Searching over 5,500,000 cases.

Buy This Entire Record For $7.95

Download the entire decision to receive the complete text, official citation,
docket number, dissents and concurrences, and footnotes for this case.

Learn more about what you receive with purchase of this case.

Thomas v. Schlegel

United States District Court, E.D. Pennsylvania

February 11, 2015

DALE A. THOMAS, Plaintiff,


EDWARD G. SMITH, District Judge.

The pro se plaintiff brings this 42 U.S.C. § 1983 action seeking injunctive and compensatory relief against the defendant, a Pennsylvania magisterial district judge, claiming that the defendant violated his constitutional rights when the defendant allegedly removed an exhibit from his office file. The defendant moves to dismiss the complaint because he claims that, inter alia, the Eleventh Amendment bars the plaintiff's claim, his judicial position is not a "person" subject to suit under section 1983, and he is entitled to the protection of absolute judicial immunity. As the plaintiff has confirmed that he seeks relief against the defendant only in his individual capacity, the court does not have to address the defendant's arguments under the Eleventh Amendment and whether he is a "person" under section 1983. Nonetheless, the court finds that judicial immunity protects the defendant from the plaintiff's claims and, accordingly, the court will dismiss this action with prejudice.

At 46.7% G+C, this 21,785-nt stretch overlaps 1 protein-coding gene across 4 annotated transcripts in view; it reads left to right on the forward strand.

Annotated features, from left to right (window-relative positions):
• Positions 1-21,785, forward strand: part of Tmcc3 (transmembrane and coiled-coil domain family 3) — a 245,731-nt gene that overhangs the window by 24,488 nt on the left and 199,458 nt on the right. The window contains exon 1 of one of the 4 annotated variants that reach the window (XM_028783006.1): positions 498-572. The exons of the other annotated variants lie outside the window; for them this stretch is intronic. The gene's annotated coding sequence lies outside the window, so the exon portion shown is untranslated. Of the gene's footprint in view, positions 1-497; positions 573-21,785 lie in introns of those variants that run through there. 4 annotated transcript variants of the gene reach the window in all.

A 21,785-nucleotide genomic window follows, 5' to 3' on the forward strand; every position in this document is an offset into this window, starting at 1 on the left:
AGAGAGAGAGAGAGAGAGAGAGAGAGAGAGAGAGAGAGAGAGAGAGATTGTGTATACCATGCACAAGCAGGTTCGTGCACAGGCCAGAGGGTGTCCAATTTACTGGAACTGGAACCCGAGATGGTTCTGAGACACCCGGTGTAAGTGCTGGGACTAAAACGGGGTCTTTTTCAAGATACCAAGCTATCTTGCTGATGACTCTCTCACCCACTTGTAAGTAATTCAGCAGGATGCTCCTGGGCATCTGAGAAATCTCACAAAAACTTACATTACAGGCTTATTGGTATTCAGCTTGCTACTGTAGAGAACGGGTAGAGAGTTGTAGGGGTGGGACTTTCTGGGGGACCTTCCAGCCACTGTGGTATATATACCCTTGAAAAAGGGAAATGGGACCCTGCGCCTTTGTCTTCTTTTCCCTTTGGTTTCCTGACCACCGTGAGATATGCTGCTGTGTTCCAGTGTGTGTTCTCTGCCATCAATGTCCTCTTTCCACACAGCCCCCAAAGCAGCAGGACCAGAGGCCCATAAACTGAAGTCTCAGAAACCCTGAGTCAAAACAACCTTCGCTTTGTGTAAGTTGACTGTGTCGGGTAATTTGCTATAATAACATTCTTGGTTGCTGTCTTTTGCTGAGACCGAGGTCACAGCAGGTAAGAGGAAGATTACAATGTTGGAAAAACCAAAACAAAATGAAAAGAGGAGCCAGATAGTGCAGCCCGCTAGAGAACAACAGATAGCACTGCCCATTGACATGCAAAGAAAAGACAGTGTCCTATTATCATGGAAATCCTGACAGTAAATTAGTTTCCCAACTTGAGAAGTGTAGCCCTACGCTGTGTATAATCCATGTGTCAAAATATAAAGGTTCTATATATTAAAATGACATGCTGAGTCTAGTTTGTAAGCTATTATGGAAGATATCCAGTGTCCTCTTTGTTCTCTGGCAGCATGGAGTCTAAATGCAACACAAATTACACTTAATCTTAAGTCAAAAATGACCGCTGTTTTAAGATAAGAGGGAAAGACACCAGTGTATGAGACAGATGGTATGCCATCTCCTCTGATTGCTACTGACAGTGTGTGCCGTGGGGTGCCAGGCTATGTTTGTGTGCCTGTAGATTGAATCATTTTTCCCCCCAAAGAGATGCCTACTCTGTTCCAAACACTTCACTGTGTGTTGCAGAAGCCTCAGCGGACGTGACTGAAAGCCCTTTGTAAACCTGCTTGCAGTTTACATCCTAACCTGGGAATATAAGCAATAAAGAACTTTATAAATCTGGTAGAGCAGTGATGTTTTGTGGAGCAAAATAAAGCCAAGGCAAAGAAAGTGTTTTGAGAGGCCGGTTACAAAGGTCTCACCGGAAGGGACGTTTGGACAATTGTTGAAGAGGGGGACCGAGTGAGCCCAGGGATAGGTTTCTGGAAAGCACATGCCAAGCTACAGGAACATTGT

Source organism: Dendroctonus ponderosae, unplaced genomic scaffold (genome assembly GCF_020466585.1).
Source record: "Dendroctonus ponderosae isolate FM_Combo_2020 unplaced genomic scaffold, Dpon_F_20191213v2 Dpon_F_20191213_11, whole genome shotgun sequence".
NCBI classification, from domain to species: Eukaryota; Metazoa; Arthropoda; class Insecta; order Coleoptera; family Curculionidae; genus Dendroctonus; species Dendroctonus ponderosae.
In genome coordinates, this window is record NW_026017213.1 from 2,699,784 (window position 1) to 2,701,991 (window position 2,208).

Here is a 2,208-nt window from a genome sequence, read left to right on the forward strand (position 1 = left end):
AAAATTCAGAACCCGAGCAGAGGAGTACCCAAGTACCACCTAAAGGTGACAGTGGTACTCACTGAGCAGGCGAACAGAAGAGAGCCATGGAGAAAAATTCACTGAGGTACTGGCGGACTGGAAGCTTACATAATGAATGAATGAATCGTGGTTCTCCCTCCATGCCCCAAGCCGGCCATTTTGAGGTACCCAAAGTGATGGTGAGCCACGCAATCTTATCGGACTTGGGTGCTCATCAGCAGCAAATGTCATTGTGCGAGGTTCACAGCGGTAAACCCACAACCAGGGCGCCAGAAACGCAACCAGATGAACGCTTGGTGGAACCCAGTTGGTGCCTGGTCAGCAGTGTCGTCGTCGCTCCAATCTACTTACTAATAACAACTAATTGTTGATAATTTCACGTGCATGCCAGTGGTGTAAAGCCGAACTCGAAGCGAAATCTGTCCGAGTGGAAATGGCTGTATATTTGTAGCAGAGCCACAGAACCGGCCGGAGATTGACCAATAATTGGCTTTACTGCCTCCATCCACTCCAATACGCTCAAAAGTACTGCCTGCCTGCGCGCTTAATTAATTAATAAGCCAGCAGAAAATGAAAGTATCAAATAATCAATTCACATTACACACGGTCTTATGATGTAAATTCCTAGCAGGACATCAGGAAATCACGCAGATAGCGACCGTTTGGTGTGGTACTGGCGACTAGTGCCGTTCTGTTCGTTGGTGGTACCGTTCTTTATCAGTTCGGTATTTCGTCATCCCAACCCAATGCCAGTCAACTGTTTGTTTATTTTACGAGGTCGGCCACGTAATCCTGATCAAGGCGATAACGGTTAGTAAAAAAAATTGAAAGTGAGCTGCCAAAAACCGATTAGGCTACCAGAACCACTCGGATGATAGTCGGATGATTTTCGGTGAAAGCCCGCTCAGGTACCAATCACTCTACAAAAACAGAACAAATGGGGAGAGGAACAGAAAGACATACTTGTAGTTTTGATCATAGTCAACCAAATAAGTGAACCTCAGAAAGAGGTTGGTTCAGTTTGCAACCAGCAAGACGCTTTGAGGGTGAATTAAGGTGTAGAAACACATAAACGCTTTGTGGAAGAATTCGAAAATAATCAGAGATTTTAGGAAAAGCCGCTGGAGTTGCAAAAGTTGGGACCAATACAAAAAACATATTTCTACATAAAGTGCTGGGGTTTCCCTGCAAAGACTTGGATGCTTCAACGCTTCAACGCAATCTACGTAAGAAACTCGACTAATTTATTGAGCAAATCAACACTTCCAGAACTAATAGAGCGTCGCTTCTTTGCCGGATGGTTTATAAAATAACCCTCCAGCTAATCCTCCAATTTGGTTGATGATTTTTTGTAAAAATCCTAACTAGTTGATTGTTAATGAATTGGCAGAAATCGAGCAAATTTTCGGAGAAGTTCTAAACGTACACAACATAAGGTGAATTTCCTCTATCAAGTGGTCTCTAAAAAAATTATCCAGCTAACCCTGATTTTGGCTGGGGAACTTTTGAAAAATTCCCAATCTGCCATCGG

On February 28, 2014, the pro se plaintiff, Dale A. Thomas, commenced this action by filing a complaint against the defendant, Magisterial District Judge Douglas Schlegel. Compl., Doc. No. 1. In the complaint, the plaintiff alleges that in March 2012, Judge Schlegel presided over a hearing relating to the plaintiff's alleged violation of a Bushkill Township noise ordinance. Id. at 1. The plaintiff complains that prior to the hearing, the Bushkill Township Police Department gave him a written warning indicating that he had violated the noise ordinance on various dates and times.[1] Id. at ¶ 14. The plaintiff alleges that this noise ordinance requires a warning notice "setting forth the proscribed conduct, giving the person a chance to restrain from said behavior, prior to the imposition of a fine." Id. at ¶ 2. However, the warning the plaintiff received did not comply with this requirement because it failed to describe any conduct that violated the ordinance.[2] Id. at ¶ 4.

The plaintiff sought to defend himself at the March 2012 hearing before Judge Schlegel by demonstrating that the police did not provide him with adequate notice of the conduct that violated the ordinance. Id. at ¶ 5. The plaintiff further alleges that the police anticipated this defense because the officer testifying against the plaintiff, Officer Happel, presented a warning notice that differed from the notice that the plaintiff received in that it specifically pertained to the plaintiff's dogs. Id. at ¶ 6. Judge Schlegel admitted this "new" copy of the warning notice into evidence, and, ultimately, he found the plaintiff guilty of two offenses. Id. at ¶ 7.